New legislation, titled the Servicemember Higher Education Protection Act (the “Bill”), was introduced recently by Senator Kay Hagan (D-NC). The Bill includes several provisions that expand protections under the Servicemembers Civil Relief Act (SCRA) with respect to student loans.
- The Bill would amend the SCRA to expand the available interest rate limitation for student loans, aligning the protection with that currently applied only to mortgage obligations. Accordingly, the 6 percent limitation would be available for student loans both during the period of military service, and one year thereafter.
- The Bill would also amend the SCRA to expand the 6 percent interest rate cap to cover an obligation incurred during military service for the purpose of consolidating or refinancing one or more student loans that were incurred prior to military service.
- To help implement the foregoing changes, a definition of “student loan” would be added, which includes a federal student loan made, insured or guaranteed under title IV of the Higher Education Act, and a private student loan as defined in section 140(a) of the Truth in Lending Act.
- The process for invoking the 6 percent interest rate cap for certain federal student loans would be streamlined. The Higher Education Act would be amended such that information submitted by the Department of Defense (DoD) to the Department of Education (ED), that a borrower is or has been or is being called to military service, would constitute the required written notice and copy of military orders for the purpose of triggering the interest rate limitation.
- The Bill would require the ED, in consultation with the CFPB, to create a simplified disclosure and enrollment form for borrowers who are performing eligible military service. The disclosure must include information on benefits available under the Higher Education Act and the SCRA, and an enrollment form that a borrower may use to invoke: (i) protections available under the SCRA for certain federal student loans; and (ii) other benefits available under the Higher Education Act to borrowers performing eligible military service. The submission of this enrollment form, to the ED, would also constitute the written notice, but apparently not the copy of military orders, required to invoke the 6 percent interest rate limitation.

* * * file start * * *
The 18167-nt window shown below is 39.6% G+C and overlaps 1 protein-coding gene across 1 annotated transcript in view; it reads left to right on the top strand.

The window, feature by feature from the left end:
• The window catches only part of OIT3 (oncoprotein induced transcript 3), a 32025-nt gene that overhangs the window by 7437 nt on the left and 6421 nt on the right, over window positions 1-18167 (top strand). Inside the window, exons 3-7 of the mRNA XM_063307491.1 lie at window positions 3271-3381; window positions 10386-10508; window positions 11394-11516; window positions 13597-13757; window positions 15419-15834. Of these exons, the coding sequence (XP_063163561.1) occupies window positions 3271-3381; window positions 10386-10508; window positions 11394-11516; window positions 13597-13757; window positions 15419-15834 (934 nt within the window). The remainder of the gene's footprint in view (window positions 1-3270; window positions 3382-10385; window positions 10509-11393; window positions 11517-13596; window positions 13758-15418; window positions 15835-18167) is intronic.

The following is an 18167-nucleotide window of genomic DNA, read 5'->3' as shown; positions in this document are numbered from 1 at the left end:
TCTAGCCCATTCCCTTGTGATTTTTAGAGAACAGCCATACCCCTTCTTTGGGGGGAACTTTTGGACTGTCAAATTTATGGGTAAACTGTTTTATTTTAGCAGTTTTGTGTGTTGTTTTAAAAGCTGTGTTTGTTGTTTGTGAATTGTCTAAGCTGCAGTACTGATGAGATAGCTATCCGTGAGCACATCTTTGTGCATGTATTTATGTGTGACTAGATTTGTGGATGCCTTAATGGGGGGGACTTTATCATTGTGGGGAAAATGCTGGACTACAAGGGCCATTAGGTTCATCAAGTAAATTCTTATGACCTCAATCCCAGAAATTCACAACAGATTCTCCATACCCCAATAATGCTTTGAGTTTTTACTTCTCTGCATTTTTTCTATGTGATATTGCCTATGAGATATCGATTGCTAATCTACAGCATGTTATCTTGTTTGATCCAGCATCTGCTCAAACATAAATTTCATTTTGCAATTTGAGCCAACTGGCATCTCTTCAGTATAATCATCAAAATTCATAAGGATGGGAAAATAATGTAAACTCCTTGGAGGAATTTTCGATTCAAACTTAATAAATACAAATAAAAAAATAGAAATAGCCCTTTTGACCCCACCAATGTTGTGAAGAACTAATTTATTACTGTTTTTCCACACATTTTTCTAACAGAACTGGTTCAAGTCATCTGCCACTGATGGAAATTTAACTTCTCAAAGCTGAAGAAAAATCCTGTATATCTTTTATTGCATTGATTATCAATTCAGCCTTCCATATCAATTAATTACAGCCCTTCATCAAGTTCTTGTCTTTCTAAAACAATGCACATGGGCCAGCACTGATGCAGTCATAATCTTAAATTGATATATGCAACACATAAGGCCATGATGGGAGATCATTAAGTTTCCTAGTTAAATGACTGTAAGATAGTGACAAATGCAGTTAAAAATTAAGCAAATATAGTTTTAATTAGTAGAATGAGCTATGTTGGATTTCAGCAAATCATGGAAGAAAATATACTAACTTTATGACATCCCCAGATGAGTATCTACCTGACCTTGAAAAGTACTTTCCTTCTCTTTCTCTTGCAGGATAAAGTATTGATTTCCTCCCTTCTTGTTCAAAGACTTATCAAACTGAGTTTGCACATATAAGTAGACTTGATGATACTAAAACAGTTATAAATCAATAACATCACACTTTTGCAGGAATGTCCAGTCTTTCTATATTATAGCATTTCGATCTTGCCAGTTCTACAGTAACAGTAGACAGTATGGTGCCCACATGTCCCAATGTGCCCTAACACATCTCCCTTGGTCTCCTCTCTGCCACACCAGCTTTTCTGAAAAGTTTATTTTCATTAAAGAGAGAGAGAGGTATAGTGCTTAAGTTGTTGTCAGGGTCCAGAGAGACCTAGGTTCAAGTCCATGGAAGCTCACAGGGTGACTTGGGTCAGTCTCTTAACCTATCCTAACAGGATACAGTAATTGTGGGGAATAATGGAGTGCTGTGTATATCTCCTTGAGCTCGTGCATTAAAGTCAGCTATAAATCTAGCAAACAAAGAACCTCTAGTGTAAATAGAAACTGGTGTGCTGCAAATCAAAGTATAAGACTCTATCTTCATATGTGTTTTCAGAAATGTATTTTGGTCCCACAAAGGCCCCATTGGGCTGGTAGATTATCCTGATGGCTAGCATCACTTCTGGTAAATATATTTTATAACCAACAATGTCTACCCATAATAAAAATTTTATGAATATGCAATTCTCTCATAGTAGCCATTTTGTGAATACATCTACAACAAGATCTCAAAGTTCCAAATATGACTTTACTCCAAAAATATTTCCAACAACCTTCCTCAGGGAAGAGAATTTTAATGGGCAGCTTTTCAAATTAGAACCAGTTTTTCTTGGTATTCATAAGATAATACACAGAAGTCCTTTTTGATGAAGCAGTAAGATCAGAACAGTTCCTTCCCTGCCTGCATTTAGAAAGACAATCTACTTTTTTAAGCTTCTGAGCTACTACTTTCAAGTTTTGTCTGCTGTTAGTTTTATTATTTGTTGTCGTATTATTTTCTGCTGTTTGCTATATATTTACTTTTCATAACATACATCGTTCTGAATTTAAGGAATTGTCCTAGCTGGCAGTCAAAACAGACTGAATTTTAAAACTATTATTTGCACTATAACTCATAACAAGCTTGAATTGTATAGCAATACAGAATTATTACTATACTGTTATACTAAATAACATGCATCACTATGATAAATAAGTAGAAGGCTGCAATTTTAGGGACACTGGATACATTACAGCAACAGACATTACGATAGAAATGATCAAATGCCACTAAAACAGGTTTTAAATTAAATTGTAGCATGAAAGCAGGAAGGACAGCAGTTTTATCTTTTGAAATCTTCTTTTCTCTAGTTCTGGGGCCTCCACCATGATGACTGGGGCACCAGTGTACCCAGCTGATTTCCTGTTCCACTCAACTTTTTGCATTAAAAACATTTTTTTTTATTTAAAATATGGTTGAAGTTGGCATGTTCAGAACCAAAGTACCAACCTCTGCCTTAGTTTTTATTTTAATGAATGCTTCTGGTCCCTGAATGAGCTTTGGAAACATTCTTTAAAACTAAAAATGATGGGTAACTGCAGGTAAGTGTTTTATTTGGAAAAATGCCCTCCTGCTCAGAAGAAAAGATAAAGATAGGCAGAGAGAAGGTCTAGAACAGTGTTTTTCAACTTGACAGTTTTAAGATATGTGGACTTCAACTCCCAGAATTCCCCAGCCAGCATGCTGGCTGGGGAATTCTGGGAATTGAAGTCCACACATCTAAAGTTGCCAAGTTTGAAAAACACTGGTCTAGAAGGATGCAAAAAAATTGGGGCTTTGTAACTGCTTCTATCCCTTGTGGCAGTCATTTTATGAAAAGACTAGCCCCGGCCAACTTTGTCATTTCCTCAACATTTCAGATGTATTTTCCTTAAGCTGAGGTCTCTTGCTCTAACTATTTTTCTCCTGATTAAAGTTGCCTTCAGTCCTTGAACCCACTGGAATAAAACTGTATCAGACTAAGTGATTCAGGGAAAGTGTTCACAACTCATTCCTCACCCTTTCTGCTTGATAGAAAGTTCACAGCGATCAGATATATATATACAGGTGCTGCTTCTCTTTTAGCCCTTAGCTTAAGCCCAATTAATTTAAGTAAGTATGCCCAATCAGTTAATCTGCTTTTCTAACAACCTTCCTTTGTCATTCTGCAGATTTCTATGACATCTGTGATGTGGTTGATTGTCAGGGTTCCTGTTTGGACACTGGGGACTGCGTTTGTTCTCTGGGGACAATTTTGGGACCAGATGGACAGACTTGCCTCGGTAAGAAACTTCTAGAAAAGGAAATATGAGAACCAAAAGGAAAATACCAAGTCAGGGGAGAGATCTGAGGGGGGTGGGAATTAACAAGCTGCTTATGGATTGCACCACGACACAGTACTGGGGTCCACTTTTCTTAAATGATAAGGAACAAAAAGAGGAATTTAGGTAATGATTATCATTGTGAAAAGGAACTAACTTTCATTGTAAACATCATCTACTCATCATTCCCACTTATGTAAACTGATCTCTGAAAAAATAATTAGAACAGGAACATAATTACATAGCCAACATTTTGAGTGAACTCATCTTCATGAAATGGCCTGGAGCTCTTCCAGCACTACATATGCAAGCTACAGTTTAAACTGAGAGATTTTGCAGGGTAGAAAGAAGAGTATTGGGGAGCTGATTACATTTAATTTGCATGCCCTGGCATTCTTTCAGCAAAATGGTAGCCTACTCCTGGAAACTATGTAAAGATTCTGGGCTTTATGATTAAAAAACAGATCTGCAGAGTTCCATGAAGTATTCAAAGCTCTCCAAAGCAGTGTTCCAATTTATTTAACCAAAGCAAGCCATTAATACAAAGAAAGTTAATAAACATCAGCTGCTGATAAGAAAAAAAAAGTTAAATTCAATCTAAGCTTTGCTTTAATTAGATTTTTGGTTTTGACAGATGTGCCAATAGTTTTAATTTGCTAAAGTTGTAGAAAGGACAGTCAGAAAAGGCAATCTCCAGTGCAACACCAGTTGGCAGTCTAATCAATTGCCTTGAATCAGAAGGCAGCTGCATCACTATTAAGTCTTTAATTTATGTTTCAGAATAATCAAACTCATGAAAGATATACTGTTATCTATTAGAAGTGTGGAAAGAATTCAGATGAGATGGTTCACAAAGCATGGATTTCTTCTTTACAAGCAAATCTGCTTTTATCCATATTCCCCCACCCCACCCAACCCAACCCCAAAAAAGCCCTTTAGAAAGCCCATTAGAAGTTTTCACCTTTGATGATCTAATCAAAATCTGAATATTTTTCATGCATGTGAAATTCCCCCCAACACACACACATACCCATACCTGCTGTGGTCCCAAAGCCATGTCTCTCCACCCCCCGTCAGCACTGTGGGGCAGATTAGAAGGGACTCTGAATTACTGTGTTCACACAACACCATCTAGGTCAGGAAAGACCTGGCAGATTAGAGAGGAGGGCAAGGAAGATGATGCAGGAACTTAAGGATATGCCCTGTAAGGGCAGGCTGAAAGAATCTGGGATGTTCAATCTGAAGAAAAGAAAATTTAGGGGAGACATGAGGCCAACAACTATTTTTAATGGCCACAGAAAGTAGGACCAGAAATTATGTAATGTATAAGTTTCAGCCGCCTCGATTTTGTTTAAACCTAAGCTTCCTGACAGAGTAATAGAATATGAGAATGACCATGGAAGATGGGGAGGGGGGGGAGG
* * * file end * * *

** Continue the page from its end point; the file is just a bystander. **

The remaining sections of the Bill would amend the Higher Education Act, to enhance protections for servicemembers with student loan obligations.
- The ED would be required to create a revised and searchable website with information about all federal and state student financial assistance programs available to servicemembers.
- The National Student Loan Data System would be augmented to include information on the military and veteran status of borrowers.
- The ED would be required to appoint a Military and Veteran Point of Contact within the office of the Student Loan Ombudsman, to help ensure borrowers receive the benefits to which they are entitled.
- The DoD, Department of Veterans Affairs, and ED would be required to ensure that loans are automatically discharged for a servicemember or veteran who has been assigned a disability rating of 100 percent.
- The ED would be required to work with the IRS and DoD to ensure that student loan borrowers in a hostile fire zone receive their benefits under current law so that interest does not accrue for eligible military borrowers.
This legislation comes on the heels of the recent $60 million settlement between Department of Justice, the ED, and a major student loan servicer, which is cited in the Bill’s press release in discussing the need for legislation. As reported previously on this blog, the settlement greatly expands the trigger for borrowers to invoke the SCRA’s 6 percent interest rate limitation. Somewhat surprisingly, the Bill does not appear to adopt any of those expanded triggers, although it would continue that expansion, though thankfully, through the legislative process. That said, President Obama’s subsequent announcement that he has directed the ED to reduce rates automatically for eligible borrowers, coming as it did, just days after the Bill was introduced, may greatly lessen the likelihood of its ever being enacted into law.
Further information on the Bill can be found here.